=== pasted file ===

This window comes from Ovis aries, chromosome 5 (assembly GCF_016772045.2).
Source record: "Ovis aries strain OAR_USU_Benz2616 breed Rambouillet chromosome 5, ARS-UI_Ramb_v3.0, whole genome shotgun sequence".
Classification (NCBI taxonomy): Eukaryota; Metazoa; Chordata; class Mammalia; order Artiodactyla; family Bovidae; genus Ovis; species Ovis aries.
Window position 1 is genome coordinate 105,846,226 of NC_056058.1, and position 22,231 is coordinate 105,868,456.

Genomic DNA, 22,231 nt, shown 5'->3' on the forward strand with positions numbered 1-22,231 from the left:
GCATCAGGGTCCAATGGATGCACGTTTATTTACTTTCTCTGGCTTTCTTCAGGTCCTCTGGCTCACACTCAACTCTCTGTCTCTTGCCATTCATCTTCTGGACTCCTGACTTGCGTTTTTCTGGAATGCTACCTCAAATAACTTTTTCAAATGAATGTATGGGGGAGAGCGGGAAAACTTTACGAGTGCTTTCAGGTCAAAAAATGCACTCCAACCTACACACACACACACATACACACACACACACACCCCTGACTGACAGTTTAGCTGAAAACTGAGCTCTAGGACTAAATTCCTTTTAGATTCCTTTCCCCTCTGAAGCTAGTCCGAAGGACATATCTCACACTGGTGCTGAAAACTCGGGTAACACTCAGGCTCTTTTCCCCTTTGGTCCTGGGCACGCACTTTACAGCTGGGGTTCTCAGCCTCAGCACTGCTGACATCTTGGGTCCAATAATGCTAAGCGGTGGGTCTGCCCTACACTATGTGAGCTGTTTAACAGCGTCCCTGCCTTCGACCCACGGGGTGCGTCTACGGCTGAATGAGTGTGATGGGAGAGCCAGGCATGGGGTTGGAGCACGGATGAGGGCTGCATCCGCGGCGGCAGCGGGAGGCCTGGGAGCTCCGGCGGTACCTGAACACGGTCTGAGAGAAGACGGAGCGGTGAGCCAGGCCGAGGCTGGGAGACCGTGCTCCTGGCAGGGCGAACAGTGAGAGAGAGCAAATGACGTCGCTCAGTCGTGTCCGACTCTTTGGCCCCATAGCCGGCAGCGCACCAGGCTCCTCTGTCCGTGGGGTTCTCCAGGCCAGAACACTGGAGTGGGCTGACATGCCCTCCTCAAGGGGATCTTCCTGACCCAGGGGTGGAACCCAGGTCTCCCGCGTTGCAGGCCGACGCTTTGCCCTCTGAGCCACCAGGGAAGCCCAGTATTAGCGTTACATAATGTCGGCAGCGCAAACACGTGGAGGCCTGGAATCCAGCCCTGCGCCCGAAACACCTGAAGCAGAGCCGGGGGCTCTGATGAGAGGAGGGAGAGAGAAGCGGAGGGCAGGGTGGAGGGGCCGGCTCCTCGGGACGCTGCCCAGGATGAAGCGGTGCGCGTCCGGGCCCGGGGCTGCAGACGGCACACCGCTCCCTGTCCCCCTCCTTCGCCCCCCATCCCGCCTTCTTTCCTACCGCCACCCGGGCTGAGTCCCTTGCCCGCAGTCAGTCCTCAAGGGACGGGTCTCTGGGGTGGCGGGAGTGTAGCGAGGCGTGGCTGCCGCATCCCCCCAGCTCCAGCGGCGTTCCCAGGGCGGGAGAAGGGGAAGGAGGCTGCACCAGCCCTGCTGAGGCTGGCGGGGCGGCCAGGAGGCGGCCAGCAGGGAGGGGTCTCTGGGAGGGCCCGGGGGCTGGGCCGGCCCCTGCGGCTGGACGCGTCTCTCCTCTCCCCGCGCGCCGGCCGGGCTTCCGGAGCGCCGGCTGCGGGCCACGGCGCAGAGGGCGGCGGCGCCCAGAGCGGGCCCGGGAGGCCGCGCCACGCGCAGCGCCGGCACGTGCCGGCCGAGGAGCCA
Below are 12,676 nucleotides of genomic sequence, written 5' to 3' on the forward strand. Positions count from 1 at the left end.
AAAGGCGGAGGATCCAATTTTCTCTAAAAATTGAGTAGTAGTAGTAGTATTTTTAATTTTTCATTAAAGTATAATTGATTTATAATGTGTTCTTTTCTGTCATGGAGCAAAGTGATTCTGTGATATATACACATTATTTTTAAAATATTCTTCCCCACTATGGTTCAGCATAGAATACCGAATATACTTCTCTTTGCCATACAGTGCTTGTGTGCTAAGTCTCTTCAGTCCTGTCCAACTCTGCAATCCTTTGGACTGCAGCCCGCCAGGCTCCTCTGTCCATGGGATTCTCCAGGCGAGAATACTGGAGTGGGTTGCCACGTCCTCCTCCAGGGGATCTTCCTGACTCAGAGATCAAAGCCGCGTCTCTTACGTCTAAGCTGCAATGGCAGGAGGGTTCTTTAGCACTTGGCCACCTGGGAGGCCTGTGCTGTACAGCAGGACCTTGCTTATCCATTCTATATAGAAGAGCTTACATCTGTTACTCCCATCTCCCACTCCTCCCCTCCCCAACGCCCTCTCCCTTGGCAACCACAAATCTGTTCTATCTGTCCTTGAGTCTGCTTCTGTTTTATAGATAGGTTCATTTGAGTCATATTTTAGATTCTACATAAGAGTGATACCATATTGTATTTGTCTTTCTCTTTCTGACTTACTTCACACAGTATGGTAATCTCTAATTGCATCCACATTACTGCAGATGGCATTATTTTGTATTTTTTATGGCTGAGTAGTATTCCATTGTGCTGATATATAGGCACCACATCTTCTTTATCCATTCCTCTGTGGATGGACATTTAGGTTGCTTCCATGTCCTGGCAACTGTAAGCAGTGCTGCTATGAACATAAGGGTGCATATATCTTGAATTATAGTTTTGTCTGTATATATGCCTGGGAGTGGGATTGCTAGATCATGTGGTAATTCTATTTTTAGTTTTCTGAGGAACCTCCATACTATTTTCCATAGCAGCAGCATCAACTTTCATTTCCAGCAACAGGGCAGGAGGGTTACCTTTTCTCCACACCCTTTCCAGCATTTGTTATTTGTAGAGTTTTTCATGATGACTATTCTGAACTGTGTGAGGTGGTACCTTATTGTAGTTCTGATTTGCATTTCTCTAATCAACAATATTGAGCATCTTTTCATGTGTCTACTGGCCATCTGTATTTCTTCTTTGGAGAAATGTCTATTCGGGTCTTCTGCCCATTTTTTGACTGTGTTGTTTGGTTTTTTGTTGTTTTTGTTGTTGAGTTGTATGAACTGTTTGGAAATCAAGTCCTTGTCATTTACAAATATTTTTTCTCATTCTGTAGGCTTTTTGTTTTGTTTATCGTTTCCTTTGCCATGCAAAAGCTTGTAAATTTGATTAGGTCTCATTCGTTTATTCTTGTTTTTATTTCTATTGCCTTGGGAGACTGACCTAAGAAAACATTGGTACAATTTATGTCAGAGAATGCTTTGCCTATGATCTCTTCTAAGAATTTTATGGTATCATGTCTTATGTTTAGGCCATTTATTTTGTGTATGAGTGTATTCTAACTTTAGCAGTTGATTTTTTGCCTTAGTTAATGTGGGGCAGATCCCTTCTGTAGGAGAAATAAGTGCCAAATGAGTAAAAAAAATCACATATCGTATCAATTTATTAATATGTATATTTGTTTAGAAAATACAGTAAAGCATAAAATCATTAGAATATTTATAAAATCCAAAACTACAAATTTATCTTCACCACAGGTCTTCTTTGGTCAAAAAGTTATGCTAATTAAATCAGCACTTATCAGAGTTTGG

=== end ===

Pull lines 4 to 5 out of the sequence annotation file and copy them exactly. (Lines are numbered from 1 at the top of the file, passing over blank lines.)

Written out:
Window position 1 is genome coordinate 105,846,226 of NC_056058.1, and position 22,231 is coordinate 105,868,456.

Genomic DNA, 22,231 nt, shown 5'->3' on the forward strand with positions numbered 1-22,231 from the left: